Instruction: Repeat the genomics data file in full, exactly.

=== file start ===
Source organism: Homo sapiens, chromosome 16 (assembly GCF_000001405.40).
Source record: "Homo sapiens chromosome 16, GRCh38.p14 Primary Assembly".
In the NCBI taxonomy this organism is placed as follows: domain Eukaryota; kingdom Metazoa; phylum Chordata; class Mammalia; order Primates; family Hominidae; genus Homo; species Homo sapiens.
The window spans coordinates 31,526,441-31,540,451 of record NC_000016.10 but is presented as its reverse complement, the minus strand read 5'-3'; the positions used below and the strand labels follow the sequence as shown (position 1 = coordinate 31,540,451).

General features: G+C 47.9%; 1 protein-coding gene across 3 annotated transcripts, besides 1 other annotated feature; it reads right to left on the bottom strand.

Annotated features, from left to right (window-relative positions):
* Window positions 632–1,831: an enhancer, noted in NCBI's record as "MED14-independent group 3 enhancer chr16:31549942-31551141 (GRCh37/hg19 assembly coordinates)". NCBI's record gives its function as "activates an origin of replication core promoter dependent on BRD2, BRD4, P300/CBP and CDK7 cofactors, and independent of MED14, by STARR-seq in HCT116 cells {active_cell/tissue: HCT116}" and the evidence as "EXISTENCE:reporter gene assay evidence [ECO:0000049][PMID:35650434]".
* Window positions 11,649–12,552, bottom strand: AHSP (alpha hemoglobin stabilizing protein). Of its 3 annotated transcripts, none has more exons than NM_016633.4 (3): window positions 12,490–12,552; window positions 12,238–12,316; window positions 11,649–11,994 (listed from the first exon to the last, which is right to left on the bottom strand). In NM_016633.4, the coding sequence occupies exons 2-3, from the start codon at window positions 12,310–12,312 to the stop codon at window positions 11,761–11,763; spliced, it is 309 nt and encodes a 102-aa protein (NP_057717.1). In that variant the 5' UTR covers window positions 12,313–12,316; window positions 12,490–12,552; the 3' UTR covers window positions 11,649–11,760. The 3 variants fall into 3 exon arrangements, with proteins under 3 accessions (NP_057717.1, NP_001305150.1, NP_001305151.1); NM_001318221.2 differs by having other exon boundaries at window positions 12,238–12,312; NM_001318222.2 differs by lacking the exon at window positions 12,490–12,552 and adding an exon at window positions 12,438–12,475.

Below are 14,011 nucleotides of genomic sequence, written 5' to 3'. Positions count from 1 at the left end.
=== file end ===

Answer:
Source organism: Homo sapiens, chromosome 16 (assembly GCF_000001405.40).
Source record: "Homo sapiens chromosome 16, GRCh38.p14 Primary Assembly".
In the NCBI taxonomy this organism is placed as follows: domain Eukaryota; kingdom Metazoa; phylum Chordata; class Mammalia; order Primates; family Hominidae; genus Homo; species Homo sapiens.
The window spans coordinates 31,526,441-31,540,451 of record NC_000016.10 but is presented as its reverse complement, the minus strand read 5'-3'; the positions used below and the strand labels follow the sequence as shown (position 1 = coordinate 31,540,451).

General features: G+C 47.9%; 1 protein-coding gene across 3 annotated transcripts, besides 1 other annotated feature; it reads right to left on the bottom strand.

Annotated features, from left to right (window-relative positions):
* Window positions 632–1,831: an enhancer, noted in NCBI's record as "MED14-independent group 3 enhancer chr16:31549942-31551141 (GRCh37/hg19 assembly coordinates)". NCBI's record gives its function as "activates an origin of replication core promoter dependent on BRD2, BRD4, P300/CBP and CDK7 cofactors, and independent of MED14, by STARR-seq in HCT116 cells {active_cell/tissue: HCT116}" and the evidence as "EXISTENCE:reporter gene assay evidence [ECO:0000049][PMID:35650434]".
* Window positions 11,649–12,552, bottom strand: AHSP (alpha hemoglobin stabilizing protein). Of its 3 annotated transcripts, none has more exons than NM_016633.4 (3): window positions 12,490–12,552; window positions 12,238–12,316; window positions 11,649–11,994 (listed from the first exon to the last, which is right to left on the bottom strand). In NM_016633.4, the coding sequence occupies exons 2-3, from the start codon at window positions 12,310–12,312 to the stop codon at window positions 11,761–11,763; spliced, it is 309 nt and encodes a 102-aa protein (NP_057717.1). In that variant the 5' UTR covers window positions 12,313–12,316; window positions 12,490–12,552; the 3' UTR covers window positions 11,649–11,760. The 3 variants fall into 3 exon arrangements, with proteins under 3 accessions (NP_057717.1, NP_001305150.1, NP_001305151.1); NM_001318221.2 differs by having other exon boundaries at window positions 12,238–12,312; NM_001318222.2 differs by lacking the exon at window positions 12,490–12,552 and adding an exon at window positions 12,438–12,475.

Below are 14,011 nucleotides of genomic sequence, written 5' to 3'. Positions count from 1 at the left end.